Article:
The possibility that thousands of Sears homes are still standing around the country has only further piqued the curiosity of buffs, keeping them on the lookout for the so-called "kit" homes. The blitz of teardowns in neighborhoods across the country in recent years has added a sense of urgency to their quest.
Dale Wolicki, a property consultant in Bay City, Mich., keeps several milk crates of house plans in his car at all times in case he spots a match while on road trips for work. Donna Bakke, a Cincinnati social worker, has enlisted the help of her Girl Scout troop, which has studied pictures of Sears homes, in checking out neighborhoods. "They can spot about a half-dozen models at 100 paces," she says. Returning from canoe trips, "they don't even blink if I tell them we're taking a detour."
In the guide she published, "Finding the Houses That Sears Built," Rosemary Thornton warns that "some homeowners become quite upset when they discover someone is parked outside, staring at their home," and suggests leaving the car running in case you need to leave in a hurry. There's a section in her book titled "Law Enforcement Officials" that says, "Police don't care about Sears homes and when you're explaining, ... less is more."
It's difficult to know how many Sears homes are left. Sears doesn't have sales records, and while interest in catalog homes is growing, many people still don't know they are living in one. In addition, identifying a Sears isn't like spotting a steel-paneled Lustron, the ranch houses built to ease the housing shortage after World War II. The hundreds of styles Sears offered varied widely, and many of the homes have been altered over the years. Further complicating matters, a handful of other companies, such as the Aladdin Co., of Bay City, Mich., and Gordon-Van Tine Co., of Davenport, Iowa, produced mail-order homes closely resembling Sears models.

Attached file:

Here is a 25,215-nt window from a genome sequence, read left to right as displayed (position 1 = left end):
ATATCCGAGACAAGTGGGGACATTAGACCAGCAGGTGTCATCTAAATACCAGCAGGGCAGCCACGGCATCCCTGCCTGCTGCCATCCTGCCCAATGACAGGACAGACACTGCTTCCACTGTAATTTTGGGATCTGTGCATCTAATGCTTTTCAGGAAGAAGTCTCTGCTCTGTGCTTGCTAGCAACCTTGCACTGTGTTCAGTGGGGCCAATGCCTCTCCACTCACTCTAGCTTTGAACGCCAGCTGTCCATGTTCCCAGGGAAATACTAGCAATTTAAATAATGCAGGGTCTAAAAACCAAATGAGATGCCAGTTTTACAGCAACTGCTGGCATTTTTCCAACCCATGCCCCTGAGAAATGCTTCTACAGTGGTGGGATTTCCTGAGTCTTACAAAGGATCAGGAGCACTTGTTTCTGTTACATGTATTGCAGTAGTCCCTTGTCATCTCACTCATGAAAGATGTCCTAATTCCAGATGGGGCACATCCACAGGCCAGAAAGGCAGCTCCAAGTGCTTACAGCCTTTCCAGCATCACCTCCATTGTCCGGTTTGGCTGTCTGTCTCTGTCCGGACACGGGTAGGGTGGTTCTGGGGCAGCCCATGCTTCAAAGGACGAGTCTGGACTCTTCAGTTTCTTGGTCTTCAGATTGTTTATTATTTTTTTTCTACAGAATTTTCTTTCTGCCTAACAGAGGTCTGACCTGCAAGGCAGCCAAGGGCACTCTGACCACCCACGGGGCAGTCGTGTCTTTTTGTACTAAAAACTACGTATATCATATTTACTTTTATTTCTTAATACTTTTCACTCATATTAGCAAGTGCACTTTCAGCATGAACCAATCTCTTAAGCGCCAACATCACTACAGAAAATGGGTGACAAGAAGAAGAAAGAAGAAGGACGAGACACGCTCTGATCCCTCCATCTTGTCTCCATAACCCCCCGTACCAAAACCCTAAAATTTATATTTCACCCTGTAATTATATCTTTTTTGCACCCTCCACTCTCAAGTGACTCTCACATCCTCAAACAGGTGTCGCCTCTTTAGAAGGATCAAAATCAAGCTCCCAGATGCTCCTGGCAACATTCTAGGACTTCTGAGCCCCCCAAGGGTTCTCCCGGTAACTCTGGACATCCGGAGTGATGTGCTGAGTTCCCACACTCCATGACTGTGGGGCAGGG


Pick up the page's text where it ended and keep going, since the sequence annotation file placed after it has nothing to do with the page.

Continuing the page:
Even if a house does match a picture in an old Sears catalog, it could be a later rip-off by a local builder -- or a popular style that Sears emulated in its designs. Inside the house, hints like Sears-labeled woodwork can also be misleading, because Sears sold such things separately. One way to tell: a stamp of a letter and a three-digit number on beams, which were marked to facilitate assembly.
Measuring the space between studs, or support posts, can be another clue in verifying a Sears home, especially in an area with a lot of Sears imitations, according to Kathryn Holt Springston, a 53-year-old semiretired social historian with the Smithsonian Institution. The studs of older non-Sears houses in the Washington, D.C. area are often 22 to 24 inches apart, she says, compared with about 15 inches in Sears models. When she spots what she thinks might be a Sears home in the Washington area, she asks to be let into the house, and then straps on a headlamp and looks for exposed studs in the attic, closets and basement. Ms. Springston has ripped up floorboards and sometimes uses a metal detector to find nails in studs in the walls. She says she crawled through poison ivy in one abandoned home and once encountered a snake in someone's basement. (She measured anyway.)
Ms. Springston says she once held a memorial service for a Sears home that was being torn down, a 1919 Sunlight model demolished several years ago in Arlington, Va., after the owner was forced to sell. "We said, 'Bless you, house.' "
Many people who live in the homes have grown accustomed to the handful of strangers who show up each year asking to see the basement or attic. Clarice Hausman, whose 1920s-era Westly sits off a state road in central Illinois, keeps pictures of the house's stamped beams near the door. "You can't just let everybody in," she says.